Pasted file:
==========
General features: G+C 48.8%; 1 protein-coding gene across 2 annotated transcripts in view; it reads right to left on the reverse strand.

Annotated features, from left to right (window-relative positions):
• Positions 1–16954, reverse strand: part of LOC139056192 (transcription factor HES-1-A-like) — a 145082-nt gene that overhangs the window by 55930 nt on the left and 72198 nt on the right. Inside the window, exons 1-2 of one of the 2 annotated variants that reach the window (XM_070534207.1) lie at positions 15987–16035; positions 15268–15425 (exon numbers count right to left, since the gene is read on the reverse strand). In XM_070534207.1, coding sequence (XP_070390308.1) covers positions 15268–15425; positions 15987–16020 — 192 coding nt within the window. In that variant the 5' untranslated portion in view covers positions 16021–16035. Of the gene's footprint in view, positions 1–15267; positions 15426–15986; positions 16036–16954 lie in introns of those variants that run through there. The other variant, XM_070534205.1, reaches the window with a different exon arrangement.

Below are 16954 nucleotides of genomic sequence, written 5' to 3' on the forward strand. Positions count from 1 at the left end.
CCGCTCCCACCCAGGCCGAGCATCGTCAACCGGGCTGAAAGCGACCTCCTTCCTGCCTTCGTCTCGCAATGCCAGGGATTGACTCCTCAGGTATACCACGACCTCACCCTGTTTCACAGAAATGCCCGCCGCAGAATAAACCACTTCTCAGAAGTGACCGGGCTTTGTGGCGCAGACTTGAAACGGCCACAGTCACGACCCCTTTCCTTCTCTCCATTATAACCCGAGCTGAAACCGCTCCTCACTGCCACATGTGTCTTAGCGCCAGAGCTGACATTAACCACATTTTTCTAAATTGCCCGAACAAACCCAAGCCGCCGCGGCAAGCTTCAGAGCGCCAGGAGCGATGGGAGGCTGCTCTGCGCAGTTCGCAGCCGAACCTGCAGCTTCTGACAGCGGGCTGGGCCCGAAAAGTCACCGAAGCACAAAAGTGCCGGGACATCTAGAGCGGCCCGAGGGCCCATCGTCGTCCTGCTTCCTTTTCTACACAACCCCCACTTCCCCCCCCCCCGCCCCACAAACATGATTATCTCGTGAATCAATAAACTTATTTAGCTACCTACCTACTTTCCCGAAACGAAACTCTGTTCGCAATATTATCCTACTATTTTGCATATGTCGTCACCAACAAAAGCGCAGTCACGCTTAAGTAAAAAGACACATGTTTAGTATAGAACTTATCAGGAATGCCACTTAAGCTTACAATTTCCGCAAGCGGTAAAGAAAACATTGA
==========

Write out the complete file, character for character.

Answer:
General features: G+C 48.8%; 1 protein-coding gene across 2 annotated transcripts in view; it reads right to left on the reverse strand.

Annotated features, from left to right (window-relative positions):
• Positions 1–16954, reverse strand: part of LOC139056192 (transcription factor HES-1-A-like) — a 145082-nt gene that overhangs the window by 55930 nt on the left and 72198 nt on the right. Inside the window, exons 1-2 of one of the 2 annotated variants that reach the window (XM_070534207.1) lie at positions 15987–16035; positions 15268–15425 (exon numbers count right to left, since the gene is read on the reverse strand). In XM_070534207.1, coding sequence (XP_070390308.1) covers positions 15268–15425; positions 15987–16020 — 192 coding nt within the window. In that variant the 5' untranslated portion in view covers positions 16021–16035. Of the gene's footprint in view, positions 1–15267; positions 15426–15986; positions 16036–16954 lie in introns of those variants that run through there. The other variant, XM_070534205.1, reaches the window with a different exon arrangement.

Below are 16954 nucleotides of genomic sequence, written 5' to 3' on the forward strand. Positions count from 1 at the left end.
CCGCTCCCACCCAGGCCGAGCATCGTCAACCGGGCTGAAAGCGACCTCCTTCCTGCCTTCGTCTCGCAATGCCAGGGATTGACTCCTCAGGTATACCACGACCTCACCCTGTTTCACAGAAATGCCCGCCGCAGAATAAACCACTTCTCAGAAGTGACCGGGCTTTGTGGCGCAGACTTGAAACGGCCACAGTCACGACCCCTTTCCTTCTCTCCATTATAACCCGAGCTGAAACCGCTCCTCACTGCCACATGTGTCTTAGCGCCAGAGCTGACATTAACCACATTTTTCTAAATTGCCCGAACAAACCCAAGCCGCCGCGGCAAGCTTCAGAGCGCCAGGAGCGATGGGAGGCTGCTCTGCGCAGTTCGCAGCCGAACCTGCAGCTTCTGACAGCGGGCTGGGCCCGAAAAGTCACCGAAGCACAAAAGTGCCGGGACATCTAGAGCGGCCCGAGGGCCCATCGTCGTCCTGCTTCCTTTTCTACACAACCCCCACTTCCCCCCCCCCCGCCCCACAAACATGATTATCTCGTGAATCAATAAACTTATTTAGCTACCTACCTACTTTCCCGAAACGAAACTCTGTTCGCAATATTATCCTACTATTTTGCATATGTCGTCACCAACAAAAGCGCAGTCACGCTTAAGTAAAAAGACACATGTTTAGTATAGAACTTATCAGGAATGCCACTTAAGCTTACAATTTCCGCAAGCGGTAAAGAAAACATTGA